Fruits and Vegetables Often Resemble the Organs They Benefit

Walnut BrainThe doctrine of signatures is an ancient herbalist philosophy attributed to Paracelsus (1491-1541) and later popularized by the German shoemaker Jakob Bohme (1575-1624). It states that all fruits and vegetables share aesthetic properties or “signatures” with the organ they benefit. While allopathic medicine has attempted to write off the doctrine as superstition, studies have repeatedly shown that its core principles are true. The kidney bean, for example, not only resembles a kidney in shape and color, but also helps to maintain kidney functioning when regularly consumed. Let’s take a look at some other examples.

Walnuts – Brain

With its two hemispheres, cranium-like shell, and knotted folds, the common walnut looks like the human brain on many levels – and the brain is exactly what it benefits. Walnuts are the only nut that contains large amounts of omega-3 fatty acids, which help to prevent cognitive decline since mammalian brains are composed of, and require, the exact same acids.

Grapes – Lungs

Bunched grapes closely resemble the branches of alveoli that comprise our lungs, and which allow oxygen to pass from the lungs to the bloodstream. Grapes are proven to reduce the risk of lung cancer, and the chemical proanthocyanidin – present in grape seeds – can minimize the risk of allergy-related asthma.

Tomatoes – Heart

Like the human heart, tomatoes are red and usually contain four chambers when sliced. They are an unbeatable source of lycopene, a plant chemical that helps prevent coronary heart disease and which neutralizes the harmful effects of LDL cholesterol. Furthermore, tomatoes are rich in folate, which aids the production of oxygen-carrying red blood cells – the very cells that the heart pumps around the body.

Carrots – Eyes

A sliced carrot strongly resembles the human eye, even down to the complex pattern of the iris. Is nature telling us something? Carrots are extremely rich in beta-carotene, a plant chemical that minimizes the chances of contacting cataracts and developing age-related macular degeneration (a common eye condition that affects approximately 25 percent of individuals above the age of 65).

Avocados – Womb

The womb-shaped avocado takes approximately nine months to grow from blossom to ripened fruit, and contains an unusually large seed (‘baby’) in its center. Eating avocados helps to stabilize female hormones, remove excess birth weight, and prevent cervical cancer.

Figs – Testicles

If avocados were designed for female health, then the testicle-shaped figs were surely designed for male health. These sweet fruits hang in pairs, are protected by a delicate skin, and when sliced, reveal thousands of stringy white seeds. Figs are known to increase sperm count and sperm mobility, and can help men overcome sterility.

Other Examples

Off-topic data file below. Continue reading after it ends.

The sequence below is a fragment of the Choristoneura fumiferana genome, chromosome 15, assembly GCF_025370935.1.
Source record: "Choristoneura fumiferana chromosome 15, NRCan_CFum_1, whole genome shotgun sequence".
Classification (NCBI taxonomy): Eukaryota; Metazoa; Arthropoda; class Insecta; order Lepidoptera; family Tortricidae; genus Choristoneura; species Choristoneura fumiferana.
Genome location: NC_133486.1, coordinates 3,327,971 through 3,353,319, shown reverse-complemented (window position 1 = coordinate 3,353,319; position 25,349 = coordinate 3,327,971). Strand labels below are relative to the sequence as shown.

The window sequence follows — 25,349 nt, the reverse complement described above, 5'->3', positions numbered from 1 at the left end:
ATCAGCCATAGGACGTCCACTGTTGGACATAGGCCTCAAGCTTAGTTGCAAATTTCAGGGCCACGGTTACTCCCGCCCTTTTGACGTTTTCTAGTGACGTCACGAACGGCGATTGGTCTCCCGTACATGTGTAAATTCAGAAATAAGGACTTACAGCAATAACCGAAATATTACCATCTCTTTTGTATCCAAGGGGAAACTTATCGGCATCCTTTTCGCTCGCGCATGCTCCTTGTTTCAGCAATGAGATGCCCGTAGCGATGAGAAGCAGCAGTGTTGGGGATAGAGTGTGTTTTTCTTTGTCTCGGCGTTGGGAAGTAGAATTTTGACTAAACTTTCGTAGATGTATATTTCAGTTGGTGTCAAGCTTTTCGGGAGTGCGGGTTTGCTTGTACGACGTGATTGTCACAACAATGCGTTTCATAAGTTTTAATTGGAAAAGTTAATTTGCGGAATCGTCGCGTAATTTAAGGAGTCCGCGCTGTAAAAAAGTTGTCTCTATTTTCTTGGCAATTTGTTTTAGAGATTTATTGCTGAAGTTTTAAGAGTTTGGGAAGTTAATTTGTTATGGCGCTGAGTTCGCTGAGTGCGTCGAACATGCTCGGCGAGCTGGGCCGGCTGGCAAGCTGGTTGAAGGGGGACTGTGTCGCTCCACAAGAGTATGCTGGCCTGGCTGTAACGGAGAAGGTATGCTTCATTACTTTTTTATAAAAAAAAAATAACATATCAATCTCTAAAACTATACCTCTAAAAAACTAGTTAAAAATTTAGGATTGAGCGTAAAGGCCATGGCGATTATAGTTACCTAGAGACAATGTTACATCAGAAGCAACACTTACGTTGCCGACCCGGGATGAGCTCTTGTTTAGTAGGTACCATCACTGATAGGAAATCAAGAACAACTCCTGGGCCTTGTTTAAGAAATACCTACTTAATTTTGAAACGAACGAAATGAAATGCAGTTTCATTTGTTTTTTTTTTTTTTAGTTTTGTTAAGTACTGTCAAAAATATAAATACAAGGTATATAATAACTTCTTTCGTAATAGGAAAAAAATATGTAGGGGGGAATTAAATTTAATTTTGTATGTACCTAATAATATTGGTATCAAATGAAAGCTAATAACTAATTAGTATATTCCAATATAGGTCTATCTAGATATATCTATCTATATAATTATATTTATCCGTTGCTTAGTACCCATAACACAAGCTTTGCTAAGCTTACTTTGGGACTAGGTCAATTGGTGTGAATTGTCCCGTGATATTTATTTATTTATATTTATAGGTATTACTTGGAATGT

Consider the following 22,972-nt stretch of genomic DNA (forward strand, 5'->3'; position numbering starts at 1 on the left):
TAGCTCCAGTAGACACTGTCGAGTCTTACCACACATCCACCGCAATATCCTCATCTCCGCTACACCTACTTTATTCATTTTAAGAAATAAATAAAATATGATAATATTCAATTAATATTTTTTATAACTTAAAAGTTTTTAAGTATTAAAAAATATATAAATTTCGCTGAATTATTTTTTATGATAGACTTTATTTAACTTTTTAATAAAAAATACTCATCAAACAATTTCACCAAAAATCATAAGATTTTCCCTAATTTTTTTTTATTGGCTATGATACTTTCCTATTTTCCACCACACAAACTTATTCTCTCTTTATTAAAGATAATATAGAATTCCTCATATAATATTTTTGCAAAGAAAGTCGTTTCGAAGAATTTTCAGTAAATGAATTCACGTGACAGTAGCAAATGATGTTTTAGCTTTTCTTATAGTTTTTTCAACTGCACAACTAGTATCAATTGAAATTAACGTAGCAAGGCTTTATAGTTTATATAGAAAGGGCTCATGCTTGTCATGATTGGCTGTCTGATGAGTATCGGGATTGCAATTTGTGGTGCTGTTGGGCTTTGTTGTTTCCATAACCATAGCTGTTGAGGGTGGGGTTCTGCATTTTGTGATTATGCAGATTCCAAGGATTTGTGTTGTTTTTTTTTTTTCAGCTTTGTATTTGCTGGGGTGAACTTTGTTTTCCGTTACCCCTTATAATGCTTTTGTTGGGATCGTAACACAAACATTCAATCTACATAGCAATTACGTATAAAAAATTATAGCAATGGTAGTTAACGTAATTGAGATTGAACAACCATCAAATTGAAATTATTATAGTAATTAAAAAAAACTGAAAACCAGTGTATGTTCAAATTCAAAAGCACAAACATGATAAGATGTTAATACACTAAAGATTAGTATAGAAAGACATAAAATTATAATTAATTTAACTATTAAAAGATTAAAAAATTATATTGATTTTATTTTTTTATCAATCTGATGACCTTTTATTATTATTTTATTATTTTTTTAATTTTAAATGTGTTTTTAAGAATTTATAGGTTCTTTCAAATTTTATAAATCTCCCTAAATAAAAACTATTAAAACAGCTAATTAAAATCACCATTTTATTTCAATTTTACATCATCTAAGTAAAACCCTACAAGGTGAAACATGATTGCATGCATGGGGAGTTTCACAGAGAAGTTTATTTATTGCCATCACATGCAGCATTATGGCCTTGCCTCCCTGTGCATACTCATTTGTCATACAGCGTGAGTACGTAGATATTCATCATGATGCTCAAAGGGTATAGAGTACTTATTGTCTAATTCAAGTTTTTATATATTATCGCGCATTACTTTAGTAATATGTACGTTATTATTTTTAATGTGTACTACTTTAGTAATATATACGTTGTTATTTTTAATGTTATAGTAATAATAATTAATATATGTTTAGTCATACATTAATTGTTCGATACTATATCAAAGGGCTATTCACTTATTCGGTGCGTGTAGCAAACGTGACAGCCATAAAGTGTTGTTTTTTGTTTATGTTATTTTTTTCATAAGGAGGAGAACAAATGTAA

Mushrooms – A sliced mushroom strongly resembles the human ear. Incidentally, they are also one of the few vegetables that contains vitamin D, which helps to prevent tinnitus and hearing loss.

Celery – Celery sticks contain identical amounts of sodium (23 percent) to the bones they resemble. Like calcium – which celery also contains in high amounts – sodium is essential for healthy bones.

Ginger – A piece of ginger looks a lot like the stomach it is renowned for settling.

Sweet potatoes – Sweet potatoes closely resemble the human pancreas, and help to stabilize the blood sugar levels of diabetics.

 

Recommended Articles

Pork

A Few Good Reasons to Avoid Eating Pork

It is a well-known fact that several religious texts forbid the eating of pork. According to Leviticus, the third book of Judaism's Torah and Christianity's Old Testament, pork is an "unclean" meat since pigs do not "chew the cud." Meanwhile, the eating of pork is condemned no less than four times in the Qur'an of Islam. While no direct reason is given for this condemnation, many Muslims … Read more

Walnut Brain

Fruits and Vegetables Often Resemble the Organs They Benefit

The doctrine of signatures is an ancient herbalist philosophy attributed to Paracelsus (1491-1541) and later popularized by the German shoemaker Jakob Bohme (1575-1624). It states that all fruits and vegetables share aesthetic properties or "signatures" with the organ they benefit. While allopathic medicine has attempted to write off the doctrine as superstition, studies have repeatedly … Read more

Fiber-Rich Foods

A List of Foods Rich in Fiber: From Chia Seeds to Legumes

Dietary fiber is an essential nutrient that is best-known for helping our bodies to normalize bowel movements by sweeping the intestines of accumulated matter. However, fiber also has numerous other uses in the body. It binds itself to cancer-causing toxins in the colon, helps to stabilize blood glucose levels by absorbing sugar, and even helps to reduce total cholesterol by encouraging … Read more

Fresh Seaweed

Four Sea Vegetables with Amazing Health-Boosting Properties

As the nutritional value of land vegetables continues to decline due to ongoing soil erosion and pollution, sea vegetables - whose nutritional compositions have remained intact for centuries - are coming to the fore as a much-needed source of minerals. Indeed, the average seaweed still contains over 70 essential minerals and phytonutrients, as well as numerous compounds that can pull … Read more